From there he and partner Lars Anderson went to work a pair of shows in Korea, pitting them against their fan favorite of Kim Il and his partner.  The two worked singles the first night and Bob shot the ring to help Lars win and this got heat from the crowd that was much different than they had experienced in Japan with a vocal crowd that gave them plenty of heat.  He told me a great story about the happenings at the next night’s show that I could not exclude from this article:

“We finished up where we did a team angle on Kim Il, and kicked him in the head a few times and hit him with a chair.  He was bloodied up pretty good.  I don’t know why the Hell we were doing that.  We weren’t coming back, there wasn’t a Sunday show.  (chuckles).  All of a sudden the chairs start flying, and there’s chairs in the ring.  They sold beer in the quart bottle there…glass!  Oh my God, what a weapon.  The chairs were flying by like frisbees and were were like, ‘Holy shit, let’s get the Hell outta here!’  We went to leave and the aisle was full, and we tried to make our way to the back.  Lars was trying to do a T-Rex gimmick to try and scare them back and I was getting hit form behind with a chair by an old guy that could barely raise it up to try to swing it at me a second time.  I looked past him and there was three more old guys with chairs headed our way.  I put my shoulder into Lars back and told him we had to go.  We pushed our way up the aisle towards the exit, which was under an overhang of seats with a railing there.  There were about two dozen people up there with their beer bottles high over their heads ready to rain em down on us as we tried to get through there.  You’re talking about a fractured skull if one of them hits you in the head directly.  There was no security whatsoever.  We put our heads down and cleared that tunnel to the door so fast.  Bottles were whizzing past us, and I’m not sure how many people we knocked down.  One hit Lars in the head and he had a knot on there the size of an egg.  We got back to our dressing room and there’s one way in with no way out.  We were in there for at least three or four hours after the match because about two thousand people had stuck around after to try and find us.  We finally got out around two in the morning when the police came to enforce their national curfew and the people all took off.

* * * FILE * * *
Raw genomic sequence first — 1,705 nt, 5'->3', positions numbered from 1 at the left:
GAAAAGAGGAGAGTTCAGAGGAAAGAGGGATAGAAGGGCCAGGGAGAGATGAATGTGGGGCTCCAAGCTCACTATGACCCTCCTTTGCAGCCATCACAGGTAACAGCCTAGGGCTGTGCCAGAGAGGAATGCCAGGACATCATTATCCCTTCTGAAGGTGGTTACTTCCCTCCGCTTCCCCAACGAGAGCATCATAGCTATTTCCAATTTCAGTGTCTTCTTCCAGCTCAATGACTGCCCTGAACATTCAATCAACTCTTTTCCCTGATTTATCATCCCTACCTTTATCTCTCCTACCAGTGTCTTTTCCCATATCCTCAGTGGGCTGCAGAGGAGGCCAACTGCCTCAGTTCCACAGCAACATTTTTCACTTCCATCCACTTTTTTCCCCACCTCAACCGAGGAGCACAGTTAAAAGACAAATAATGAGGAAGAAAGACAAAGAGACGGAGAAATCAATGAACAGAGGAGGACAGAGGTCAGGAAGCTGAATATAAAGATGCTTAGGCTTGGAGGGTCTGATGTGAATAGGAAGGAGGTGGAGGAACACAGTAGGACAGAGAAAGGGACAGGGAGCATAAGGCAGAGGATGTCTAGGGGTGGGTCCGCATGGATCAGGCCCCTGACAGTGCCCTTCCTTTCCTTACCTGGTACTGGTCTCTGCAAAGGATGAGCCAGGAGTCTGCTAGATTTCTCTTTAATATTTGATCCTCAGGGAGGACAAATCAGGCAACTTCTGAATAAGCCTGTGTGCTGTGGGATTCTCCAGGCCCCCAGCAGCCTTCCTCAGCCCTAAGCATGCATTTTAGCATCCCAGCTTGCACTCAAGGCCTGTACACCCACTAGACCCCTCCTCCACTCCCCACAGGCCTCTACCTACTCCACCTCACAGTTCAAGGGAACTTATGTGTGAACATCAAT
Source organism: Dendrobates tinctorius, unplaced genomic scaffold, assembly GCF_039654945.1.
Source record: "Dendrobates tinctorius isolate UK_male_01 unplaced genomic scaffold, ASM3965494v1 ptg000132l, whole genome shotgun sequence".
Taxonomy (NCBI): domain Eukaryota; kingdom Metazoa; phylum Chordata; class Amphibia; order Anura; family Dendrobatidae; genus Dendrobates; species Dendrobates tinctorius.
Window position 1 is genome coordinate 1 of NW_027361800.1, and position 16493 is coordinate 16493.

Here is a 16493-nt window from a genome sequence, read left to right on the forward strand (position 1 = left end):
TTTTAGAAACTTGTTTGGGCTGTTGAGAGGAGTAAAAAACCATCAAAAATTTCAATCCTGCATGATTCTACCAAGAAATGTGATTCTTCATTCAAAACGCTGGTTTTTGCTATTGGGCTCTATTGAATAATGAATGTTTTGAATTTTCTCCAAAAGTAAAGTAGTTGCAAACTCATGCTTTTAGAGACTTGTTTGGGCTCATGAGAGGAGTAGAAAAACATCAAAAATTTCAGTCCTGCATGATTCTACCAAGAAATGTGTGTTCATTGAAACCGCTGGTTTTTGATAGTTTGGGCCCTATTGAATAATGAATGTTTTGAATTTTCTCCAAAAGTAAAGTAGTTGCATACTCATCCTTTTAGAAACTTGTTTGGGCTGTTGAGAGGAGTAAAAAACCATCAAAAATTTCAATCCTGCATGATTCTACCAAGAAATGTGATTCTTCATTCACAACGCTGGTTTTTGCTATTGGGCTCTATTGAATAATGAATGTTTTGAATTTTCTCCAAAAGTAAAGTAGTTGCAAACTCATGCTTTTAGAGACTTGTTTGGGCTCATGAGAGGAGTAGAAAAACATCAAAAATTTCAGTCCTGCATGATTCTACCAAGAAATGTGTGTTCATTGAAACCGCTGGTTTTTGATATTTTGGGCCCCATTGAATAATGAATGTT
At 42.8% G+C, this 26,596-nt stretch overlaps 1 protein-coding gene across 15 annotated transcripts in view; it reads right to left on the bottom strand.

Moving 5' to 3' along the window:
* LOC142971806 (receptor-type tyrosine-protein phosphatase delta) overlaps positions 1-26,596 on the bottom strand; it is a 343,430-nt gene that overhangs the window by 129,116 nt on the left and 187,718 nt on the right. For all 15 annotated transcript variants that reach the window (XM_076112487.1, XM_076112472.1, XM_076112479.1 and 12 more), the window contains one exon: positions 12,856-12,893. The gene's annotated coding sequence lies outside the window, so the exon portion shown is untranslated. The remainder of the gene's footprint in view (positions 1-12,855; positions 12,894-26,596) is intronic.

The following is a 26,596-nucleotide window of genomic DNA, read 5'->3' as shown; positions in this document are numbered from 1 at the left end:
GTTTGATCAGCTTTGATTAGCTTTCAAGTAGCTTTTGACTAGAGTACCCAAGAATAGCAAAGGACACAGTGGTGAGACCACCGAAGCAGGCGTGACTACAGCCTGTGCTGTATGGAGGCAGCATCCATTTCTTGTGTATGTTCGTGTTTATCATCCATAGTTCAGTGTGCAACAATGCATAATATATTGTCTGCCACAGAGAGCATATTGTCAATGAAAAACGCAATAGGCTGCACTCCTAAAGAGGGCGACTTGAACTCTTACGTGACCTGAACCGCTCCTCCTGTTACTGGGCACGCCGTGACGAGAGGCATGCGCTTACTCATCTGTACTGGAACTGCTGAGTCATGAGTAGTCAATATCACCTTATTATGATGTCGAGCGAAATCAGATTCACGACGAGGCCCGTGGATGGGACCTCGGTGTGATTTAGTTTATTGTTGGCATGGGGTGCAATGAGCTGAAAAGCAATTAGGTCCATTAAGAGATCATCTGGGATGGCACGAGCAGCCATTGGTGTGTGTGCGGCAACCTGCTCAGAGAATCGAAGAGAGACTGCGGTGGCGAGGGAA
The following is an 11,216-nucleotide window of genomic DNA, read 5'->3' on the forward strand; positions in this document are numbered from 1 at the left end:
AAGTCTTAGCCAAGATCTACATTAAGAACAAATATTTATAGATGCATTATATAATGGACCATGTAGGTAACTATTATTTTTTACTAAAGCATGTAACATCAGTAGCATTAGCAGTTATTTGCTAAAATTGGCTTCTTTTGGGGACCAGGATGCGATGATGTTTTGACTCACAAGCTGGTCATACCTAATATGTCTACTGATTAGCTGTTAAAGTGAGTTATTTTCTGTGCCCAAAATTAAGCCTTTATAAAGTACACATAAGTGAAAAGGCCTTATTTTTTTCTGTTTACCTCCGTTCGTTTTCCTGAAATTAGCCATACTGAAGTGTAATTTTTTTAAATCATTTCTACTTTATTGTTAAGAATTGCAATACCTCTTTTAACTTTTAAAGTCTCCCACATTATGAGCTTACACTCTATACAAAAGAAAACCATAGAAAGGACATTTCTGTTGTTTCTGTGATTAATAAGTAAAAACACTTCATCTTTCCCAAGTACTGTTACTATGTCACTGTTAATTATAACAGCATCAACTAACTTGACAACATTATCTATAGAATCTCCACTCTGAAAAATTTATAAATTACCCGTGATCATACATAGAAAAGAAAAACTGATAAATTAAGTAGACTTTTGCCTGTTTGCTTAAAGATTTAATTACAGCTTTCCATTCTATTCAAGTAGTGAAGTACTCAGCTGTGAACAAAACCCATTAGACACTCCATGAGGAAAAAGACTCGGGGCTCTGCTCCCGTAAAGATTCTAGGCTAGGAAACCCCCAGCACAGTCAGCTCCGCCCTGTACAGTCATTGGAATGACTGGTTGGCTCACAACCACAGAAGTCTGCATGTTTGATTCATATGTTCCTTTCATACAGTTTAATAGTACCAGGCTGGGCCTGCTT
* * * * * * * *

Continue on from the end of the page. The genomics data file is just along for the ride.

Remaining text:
We’re going to move ahead, and discuss another pivotal point in Roop’s career and talk a little about the formation of All Star Championship Wrestling.  For those that aren’t in the know, or missed it in my Wrestling Territories series, ASCW was an “outlaw” organization that ran in competition with the NWA affiliate in the Eastern Tennessee market for a number of years in the Eighties.  The territory was being booked by Roop, flanked by Ronnie Garvin, who were both working for Ron Fuller, who had control of NWA Knoxville.  It was financial and personal disagreements that caused All Star to be put into motion and while I will choose not to stir up the reasons behind it, I would very much like to talk about the effects of the events that transpired on both the men and the business, as compared to just throwing dirt at either.

“I felt that if I didn’t stand up and say something to Ron about what was happening that I wasn’t standing up for myself, nor could I respect myself as a result.  He wasn’t hearing it, and wouldn’t look me in the eye.  So I went back and, saw Malenko.  He and Garvin and I were kind of a brain trust there, not anything political, but with the angles we had going.  Both those guys had great experience.  With their ideas and my booking we had the territory rocking and it was sold out everywhere.  I told them that I was going to give my notice and leave because I could work anywhere and I wasn’t going to stick around and get cheated.  So Ronnie Garvin said, ‘Let’s take it.’  I thought it for about three seconds and decided, yeah that’s not a bad idea.  We shoulda thought it out a little, (chuckles), but we tried.” 

It was during the process of trying to establish a television deal that fellow wrestler and would-be ASCW wrestler Dick Slater, went behind the backs of Roop and Garvin to tell Eddie Graham in Florida about their goings on up in Knoxville.  Graham got the word back to Fuller and it was an all out war in the territory for supremacy that left everyone involved broken, including the territory itself.  Ticket sales sank as the fans found themselves wondering what to make out of all the back and forth competition and shifting of talents.  Bob spoke about the “outlaw” label as we finished talking about those years:
“We had always been told coming up, and I was stupid enough to believe it; that if you do opposition you’re going to be blackballed forever because nobody will ever trust you.  The promoters just say that to prevent guys form doing that.  If you’re talented then you can go and find work.  Sometimes, you have to set your own terms in life.”